This past weekend, I learned the sad news of the passing of Ben Lenz, a life-long family friend. Ben was the step-father to my brother’s friend Robert. Ben and his wife Pam (and her children) lived down the street from mine in the small town of Sea Cliff, NY. For many people, Ben was best known as the leader of the North Shore High School Explorers’ Club — for me, he was the first boss I ever had.
Ben Lenz was one of the most quirky, interesting people you could ever meet. No strike that — Ben defined the word eccentric. With his bushy gray curly hair, a cackling laugh, and his endless stories, Ben was a presence. He was very tall (probably over 6 foot 4) and the upper half of his body seemed to lean towards you [edit: according to his family, he wasn’t actually this tall. He just looked that tall to me!]. His gait was marked by a shuffle and a limp. Later in life, he used a cane as a walking stick. He drove a dark yellow VW bus, which he had converted into a camper.
In the mid 80’s, Ben decided to build a garden in his sprawling back yard. This was not just any garden. It was a Japanese inspired garden that was a tribute to his wife Pam. The garden had plants from all over the world, water features, sculptures, windmills and much more. He named the garden “Pam-Ben-monium” – and it was.
Sometime around the 5th or 6th grade, Ben offered me a job helping him with the garden. I’m not sure how this came to pass, but I loved the outdoors and probably was hanging around near the Lenz’s house anyway. He put me to work right away, and boy oh boy did we work. We moved huge rocks, dug dirt, and weeded on our hands and knees for hours under the hot sun. Ben barked out orders, and set the expectation early on that he wouldn’t put up with any complaining. He believed in hard work.
Ben had his own vision for the Pam-Ben-monium garden, but he also solicited my opinion. Without hesitation, he agreed to implement a few of my ideas. As a 10 year old, I welled with pride as I saw the newest waterfall in the garden take shape. For years afterwards, I thought I would become a landscape architect. I still love to garden.
Without fail, we always ate together after we were done with work. We would climb down rickety stairs into the basement, where Ben kept his “emergency pantry.” The shelves were lined with cans and cans of food, and he would choose one for our meal. Then, we would climb the wooden front stairs (even more rickety, the whole staircase leaned towards you) up to the kitchen and ate like we were camping. He asked me questions about school, baseball, and my brothers. And he was genuinely interested in my answers.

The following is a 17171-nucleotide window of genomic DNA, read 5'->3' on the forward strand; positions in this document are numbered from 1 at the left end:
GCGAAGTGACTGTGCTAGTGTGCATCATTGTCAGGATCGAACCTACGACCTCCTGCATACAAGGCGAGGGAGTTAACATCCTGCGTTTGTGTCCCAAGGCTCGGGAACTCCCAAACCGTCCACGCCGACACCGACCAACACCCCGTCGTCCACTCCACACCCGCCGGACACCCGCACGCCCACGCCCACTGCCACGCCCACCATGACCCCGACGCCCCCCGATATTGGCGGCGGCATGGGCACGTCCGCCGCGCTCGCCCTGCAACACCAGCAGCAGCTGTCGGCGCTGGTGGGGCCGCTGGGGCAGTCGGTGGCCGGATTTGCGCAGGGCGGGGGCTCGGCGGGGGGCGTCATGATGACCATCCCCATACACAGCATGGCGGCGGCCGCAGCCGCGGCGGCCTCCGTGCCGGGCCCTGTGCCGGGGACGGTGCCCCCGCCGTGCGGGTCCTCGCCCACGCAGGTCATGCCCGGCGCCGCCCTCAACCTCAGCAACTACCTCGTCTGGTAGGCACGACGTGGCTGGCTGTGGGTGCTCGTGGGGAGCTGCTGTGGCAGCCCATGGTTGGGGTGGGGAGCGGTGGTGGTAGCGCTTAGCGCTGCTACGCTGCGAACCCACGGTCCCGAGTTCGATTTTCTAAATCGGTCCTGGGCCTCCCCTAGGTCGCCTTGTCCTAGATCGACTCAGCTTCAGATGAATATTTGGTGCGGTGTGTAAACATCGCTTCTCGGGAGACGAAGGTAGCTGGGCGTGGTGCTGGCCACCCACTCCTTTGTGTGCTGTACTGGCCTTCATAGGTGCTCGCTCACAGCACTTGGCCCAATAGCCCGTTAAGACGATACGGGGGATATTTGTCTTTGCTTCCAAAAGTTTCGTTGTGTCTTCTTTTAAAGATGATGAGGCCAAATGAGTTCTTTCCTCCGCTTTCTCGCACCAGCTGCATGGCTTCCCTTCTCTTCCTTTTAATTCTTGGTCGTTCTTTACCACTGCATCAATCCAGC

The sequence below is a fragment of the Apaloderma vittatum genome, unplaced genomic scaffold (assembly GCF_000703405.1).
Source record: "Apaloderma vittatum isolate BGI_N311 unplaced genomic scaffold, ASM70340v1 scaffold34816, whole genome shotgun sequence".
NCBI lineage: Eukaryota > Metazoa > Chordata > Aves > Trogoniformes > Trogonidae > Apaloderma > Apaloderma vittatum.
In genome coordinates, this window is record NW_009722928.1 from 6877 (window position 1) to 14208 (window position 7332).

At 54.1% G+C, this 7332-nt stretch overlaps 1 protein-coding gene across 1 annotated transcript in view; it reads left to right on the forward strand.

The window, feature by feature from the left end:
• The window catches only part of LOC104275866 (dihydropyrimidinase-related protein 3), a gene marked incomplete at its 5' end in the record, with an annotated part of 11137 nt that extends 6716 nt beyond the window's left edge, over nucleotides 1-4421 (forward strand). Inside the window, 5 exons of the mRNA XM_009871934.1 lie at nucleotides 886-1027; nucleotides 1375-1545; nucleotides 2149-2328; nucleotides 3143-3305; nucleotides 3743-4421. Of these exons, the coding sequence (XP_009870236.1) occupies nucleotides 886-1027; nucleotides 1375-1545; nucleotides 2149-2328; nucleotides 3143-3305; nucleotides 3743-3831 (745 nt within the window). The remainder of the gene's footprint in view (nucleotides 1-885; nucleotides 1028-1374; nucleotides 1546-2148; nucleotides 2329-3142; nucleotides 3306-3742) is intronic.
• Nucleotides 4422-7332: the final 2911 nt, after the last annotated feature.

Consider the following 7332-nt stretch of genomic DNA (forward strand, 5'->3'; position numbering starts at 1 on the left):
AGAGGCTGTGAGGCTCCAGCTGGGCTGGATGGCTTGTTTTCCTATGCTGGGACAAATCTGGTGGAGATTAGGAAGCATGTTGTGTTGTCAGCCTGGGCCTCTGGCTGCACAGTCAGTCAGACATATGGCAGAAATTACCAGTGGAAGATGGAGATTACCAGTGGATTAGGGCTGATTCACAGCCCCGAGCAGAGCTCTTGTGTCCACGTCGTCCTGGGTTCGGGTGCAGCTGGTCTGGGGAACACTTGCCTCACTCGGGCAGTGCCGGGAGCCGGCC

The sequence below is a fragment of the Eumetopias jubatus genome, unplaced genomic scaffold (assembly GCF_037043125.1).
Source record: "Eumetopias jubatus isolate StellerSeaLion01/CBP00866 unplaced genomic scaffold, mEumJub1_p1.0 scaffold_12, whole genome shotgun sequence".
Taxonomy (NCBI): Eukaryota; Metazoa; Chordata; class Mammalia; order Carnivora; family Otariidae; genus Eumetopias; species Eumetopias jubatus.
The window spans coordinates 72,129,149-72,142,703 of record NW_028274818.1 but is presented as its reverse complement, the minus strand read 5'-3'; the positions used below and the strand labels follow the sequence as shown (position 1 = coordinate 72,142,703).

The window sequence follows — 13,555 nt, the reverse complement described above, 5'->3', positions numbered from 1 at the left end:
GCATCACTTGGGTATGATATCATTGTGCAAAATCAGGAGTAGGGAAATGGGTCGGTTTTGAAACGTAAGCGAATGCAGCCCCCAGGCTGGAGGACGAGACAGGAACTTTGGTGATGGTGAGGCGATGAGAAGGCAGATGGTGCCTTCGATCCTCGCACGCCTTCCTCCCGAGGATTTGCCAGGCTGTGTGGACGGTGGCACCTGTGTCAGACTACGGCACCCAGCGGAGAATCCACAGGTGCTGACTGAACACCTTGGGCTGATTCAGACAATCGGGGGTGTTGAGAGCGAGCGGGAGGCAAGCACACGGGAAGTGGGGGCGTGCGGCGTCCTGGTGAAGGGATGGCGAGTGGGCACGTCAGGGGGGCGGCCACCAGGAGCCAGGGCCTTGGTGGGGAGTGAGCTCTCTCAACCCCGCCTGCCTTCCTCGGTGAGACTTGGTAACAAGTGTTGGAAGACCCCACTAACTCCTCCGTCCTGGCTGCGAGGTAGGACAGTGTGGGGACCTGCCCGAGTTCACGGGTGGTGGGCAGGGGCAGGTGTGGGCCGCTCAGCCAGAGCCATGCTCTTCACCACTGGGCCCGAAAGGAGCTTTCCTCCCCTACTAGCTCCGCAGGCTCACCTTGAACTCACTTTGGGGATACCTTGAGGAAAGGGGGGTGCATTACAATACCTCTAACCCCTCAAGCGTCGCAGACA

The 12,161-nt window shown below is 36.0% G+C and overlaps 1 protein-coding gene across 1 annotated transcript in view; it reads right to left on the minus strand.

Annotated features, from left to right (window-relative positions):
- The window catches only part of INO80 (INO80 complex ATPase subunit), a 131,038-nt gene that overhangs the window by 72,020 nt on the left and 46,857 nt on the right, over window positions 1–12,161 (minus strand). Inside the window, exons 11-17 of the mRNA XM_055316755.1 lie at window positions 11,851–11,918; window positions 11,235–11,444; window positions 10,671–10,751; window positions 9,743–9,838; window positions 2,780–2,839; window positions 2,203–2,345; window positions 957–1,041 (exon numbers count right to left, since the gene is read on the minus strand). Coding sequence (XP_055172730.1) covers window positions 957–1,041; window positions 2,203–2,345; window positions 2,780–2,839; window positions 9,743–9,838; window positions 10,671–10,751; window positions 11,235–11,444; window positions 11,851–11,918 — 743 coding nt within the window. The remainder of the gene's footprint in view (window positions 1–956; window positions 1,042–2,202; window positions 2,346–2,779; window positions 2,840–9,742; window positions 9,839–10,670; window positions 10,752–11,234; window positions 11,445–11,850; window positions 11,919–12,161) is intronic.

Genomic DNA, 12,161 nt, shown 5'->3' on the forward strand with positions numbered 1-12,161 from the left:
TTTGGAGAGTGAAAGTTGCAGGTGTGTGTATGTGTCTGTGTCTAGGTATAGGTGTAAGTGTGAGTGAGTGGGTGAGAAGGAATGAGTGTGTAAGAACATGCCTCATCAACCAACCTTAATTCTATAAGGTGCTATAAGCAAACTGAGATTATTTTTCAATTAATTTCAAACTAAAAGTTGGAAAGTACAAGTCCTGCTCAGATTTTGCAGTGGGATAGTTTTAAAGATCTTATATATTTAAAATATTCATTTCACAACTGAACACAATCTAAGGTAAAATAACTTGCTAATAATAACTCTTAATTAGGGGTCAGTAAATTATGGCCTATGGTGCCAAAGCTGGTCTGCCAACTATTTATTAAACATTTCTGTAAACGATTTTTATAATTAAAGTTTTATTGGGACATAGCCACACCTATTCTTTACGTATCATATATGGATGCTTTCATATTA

I saw Ben Lenz sporadically over the past 20 years, usually at my brother’s house. He remained as eccentric as ever, with stories to tell of his latest hiking expedition or special project he was working on. He always greeted me warmly, with his large hand firmly gripping mine as if to remind me: don’t forget where you came from. The last time I saw him he told a tale of a horse that had escaped from a barn: I don’t remember the details, but I remember his hearty guffaw and deep broad smile.
I didn’t know it then, but Ben Lenz taught me several life and work lessons that I still keep with me everyday:
1) There’s no substitute for hard work
2) Have a vision, but don’t be afraid to implement other people’s ideas
3) There is deep joy to be had by getting your hands dirty with the earth
4) After you work hard, make sure you eat
5) Keep emergency supplies in the basement
6) Eccentric is what makes you memorable
7) Invest in young people: the impact you make will far surpass your expectations
Ben Lenz died on March 4, 2015. As my old friend Ted pointed out, the date of his passing sent one last message: march forth. I think he would have liked that as the epilogue to his life’s story.
Rest in peace, Ben Lenz. May your soul live on in all those you have touched, and may you find endless pandemonium in the great beyond.